The physiocracts and French liberals in the 18th century were among the first to mix laissez-faire and free trade economics with anti-slavery doctrines, foremost among them Mirabeau. The Manchester School and the American individualists in the 19th century also combined abolitionism and free trade as basic positions. Thomas Jefferson, if anything, is representative of a movement that certainly did exist mainly in America that combined rights-and-free-trade-talk with pro-slavery views. See Calhoun for example. The point there is simply that these just wouldn't count as genuine liberals precisely on those grounds. There, a distinction could be drawn between rhetoric and deeper value structure.

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5 hours ago, merjet said:

She says nothing about using reason, how markets form or change, the role of knowledge and information (such as described by F. Hayek), entrepreneurship, innovation, supply and demand, prices, goal setting, resources, and organization or management. All these are subsumed under exploitation or expropriation.

I don't think Fraser is trying to suggest that none of these things are present. I don't think any of them are subsumed under exploitation or expropriation. Perhaps she would say that any presence of innovation or use of reason is hindered by the exploitation and expropriation inherent in the system. Part of her point is that under capitalism, some will benefit at the cost of others through expropriation and exploitation. 

Imagine I'm a rich capitalist in California during the 1870s funding the development of railroads and the technology to construct them. I managed to do this by hiring Chinese immigrants. So far so good. But then imagine that further, I use my money to promote laws that actively and forcefully discourage Chinese immigrants from bringing their family from China, starting businesses, or from holding public office. Not only would I be benefiting as a capitalist from the wonders of capitalism, but I would be benefiting from the alleged evils. Fraser is trying to get us to believe that a narrative like this will always happen, no matter what we do, that all the incentives are in place for exploitation and expropriation. I guess to her, such incentives are so overwhelming that even if capitalism begins on the right foot, it will always become corrupted. If you make more money through expropriation, why not do it? All we have to do is look at the imperialism of the US and Britain, and Jim Crow laws!

I don't think she completes her argument that a profit motive incentivizes expropriation, or that proper laws can't completely eliminate possible incentives of expropriation. In my mind, profit motive disincentivizes expropriation. If I really want to have the most profitable, best quality, completely desirable product or company, I don't want to expropriate any possible customers. Why would I want to expropriate a viable market? The only way I see expropriation cropping up as desirable is if a person is racist to begin with. If slaves are thought of as subpar humans, they wouldn't be thought of as a viable market. They would be resources to harvest. The Spanish expropriated the Inca, partly motivated by religious fervor, partly motivated by seeing some of them as savages, partly motivated by desire to dominate in itself. If a profit motive was truly in place, it would have made more sense to trade with the Inca, figure out how to use their expansive roads and complex communication techniques, learn about agricultural practices, learn how to build earthquake resistant buildings, and so on. There was a viable market, and expropriation would go against that.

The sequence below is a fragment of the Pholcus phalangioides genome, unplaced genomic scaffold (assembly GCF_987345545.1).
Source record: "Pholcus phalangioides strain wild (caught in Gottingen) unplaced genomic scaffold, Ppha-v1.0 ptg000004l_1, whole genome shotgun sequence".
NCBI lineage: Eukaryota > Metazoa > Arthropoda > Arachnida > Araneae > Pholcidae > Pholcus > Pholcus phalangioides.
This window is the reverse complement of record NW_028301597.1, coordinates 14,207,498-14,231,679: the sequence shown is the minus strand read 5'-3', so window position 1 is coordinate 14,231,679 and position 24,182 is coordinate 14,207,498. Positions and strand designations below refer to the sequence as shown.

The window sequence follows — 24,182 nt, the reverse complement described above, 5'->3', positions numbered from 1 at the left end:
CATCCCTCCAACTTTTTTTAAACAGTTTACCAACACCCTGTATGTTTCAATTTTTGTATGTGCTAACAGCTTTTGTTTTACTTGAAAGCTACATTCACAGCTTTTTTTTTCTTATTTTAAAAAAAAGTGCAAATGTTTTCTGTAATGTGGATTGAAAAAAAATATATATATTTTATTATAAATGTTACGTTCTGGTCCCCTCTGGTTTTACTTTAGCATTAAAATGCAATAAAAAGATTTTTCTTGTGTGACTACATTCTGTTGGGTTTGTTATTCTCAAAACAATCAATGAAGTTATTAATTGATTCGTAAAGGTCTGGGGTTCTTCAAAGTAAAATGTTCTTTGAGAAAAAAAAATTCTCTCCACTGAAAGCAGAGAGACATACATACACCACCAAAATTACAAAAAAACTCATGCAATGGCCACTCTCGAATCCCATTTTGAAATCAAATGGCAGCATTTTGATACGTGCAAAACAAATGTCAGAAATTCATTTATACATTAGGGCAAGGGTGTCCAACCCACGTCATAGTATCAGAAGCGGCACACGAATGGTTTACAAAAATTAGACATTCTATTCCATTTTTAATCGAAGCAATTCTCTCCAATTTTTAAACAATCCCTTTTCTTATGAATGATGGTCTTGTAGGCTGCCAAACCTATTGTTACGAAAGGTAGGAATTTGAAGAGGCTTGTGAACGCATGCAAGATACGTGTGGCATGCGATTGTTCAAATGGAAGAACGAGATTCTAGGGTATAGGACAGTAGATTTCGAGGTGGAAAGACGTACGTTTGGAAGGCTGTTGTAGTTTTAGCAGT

As far as exploitation goes, there isn't anything to say except that I think it's insane that profit is viewed as exploitive by definition. Fraser might say that the Spanish would have acquired those skills through exploitation of the Inca people, which would in turn dehumanize them, which would then in turn create the conditions for expropriation. But she doesn't make arguments like this, nothing very substantiative as far as making clear the alleged necessary connection between expropriation and capitalism. 
 

8 hours ago, Boydstun said:

I must say that my own youthful notion of capitalism was quite vague, rather like "some economic thing in our society the marxists are trying to do away with." All the adults in my world in those days were vehemently against communism, but the contrast was fundamentally with freedom, pictured as against any police state.

Sometimes I feel that the word capitalism causes more confusion than anything, mostly because it doesn't have a clean historical trajectory. Sometimes I've heard the distinction "freed markets" instead of "free markets". My notion of capitalism when I was in high school was also very vague, I couldn't really get a handle on what it was supposed to be. I just thought of it consumerism, with a connection to imperialism, and that was it. When I got the definition of capitalism from Rand, I got a much more cohesive story of economic freedom and its benefits along with the inductive evidence to judge for myself, as compared to the Marxist definition, which is highly specific and almost mechanical without much inductive evidence.

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Physiocracy

The page has links to Quesnay and Marquis de Mirabeau (1715-1789).

The latter includes the following. Mirabeau joined the army. "He took keenly to campaigning, but never rose above the rank of captain, owing to his being unable to get leave at court to buy a regiment."

Buy a regiment? Wow.

Manchester Liberalism  ""It expounded the social and economic implications of free trade and laissez-faire capitalism. ... It also promoted pacifism, anti-slavery, freedom of the press and separation of church and state."